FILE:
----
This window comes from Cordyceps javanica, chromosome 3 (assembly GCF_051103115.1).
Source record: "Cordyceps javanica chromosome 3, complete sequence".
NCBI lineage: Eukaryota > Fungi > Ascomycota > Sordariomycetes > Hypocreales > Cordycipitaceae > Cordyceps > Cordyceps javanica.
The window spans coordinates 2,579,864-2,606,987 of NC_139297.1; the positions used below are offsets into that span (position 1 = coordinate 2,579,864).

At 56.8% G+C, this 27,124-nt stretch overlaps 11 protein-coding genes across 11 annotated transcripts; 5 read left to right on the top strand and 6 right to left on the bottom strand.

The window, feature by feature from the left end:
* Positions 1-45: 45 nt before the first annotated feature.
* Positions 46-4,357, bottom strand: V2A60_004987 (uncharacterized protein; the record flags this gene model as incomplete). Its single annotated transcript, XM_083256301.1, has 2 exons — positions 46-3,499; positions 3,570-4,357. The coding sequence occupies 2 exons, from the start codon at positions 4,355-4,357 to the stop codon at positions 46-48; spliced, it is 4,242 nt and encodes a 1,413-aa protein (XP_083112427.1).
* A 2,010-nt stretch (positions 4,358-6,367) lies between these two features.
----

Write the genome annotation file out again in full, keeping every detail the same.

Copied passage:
This window comes from Cordyceps javanica, chromosome 3 (assembly GCF_051103115.1).
Source record: "Cordyceps javanica chromosome 3, complete sequence".
NCBI lineage: Eukaryota > Fungi > Ascomycota > Sordariomycetes > Hypocreales > Cordycipitaceae > Cordyceps > Cordyceps javanica.
The window spans coordinates 2,579,864-2,606,987 of NC_139297.1; the positions used below are offsets into that span (position 1 = coordinate 2,579,864).

At 56.8% G+C, this 27,124-nt stretch overlaps 11 protein-coding genes across 11 annotated transcripts; 5 read left to right on the top strand and 6 right to left on the bottom strand.

The window, feature by feature from the left end:
* Positions 1-45: 45 nt before the first annotated feature.
* Positions 46-4,357, bottom strand: V2A60_004987 (uncharacterized protein; the record flags this gene model as incomplete). Its single annotated transcript, XM_083256301.1, has 2 exons — positions 46-3,499; positions 3,570-4,357. The coding sequence occupies 2 exons, from the start codon at positions 4,355-4,357 to the stop codon at positions 46-48; spliced, it is 4,242 nt and encodes a 1,413-aa protein (XP_083112427.1).
* A 2,010-nt stretch (positions 4,358-6,367) lies between these two features.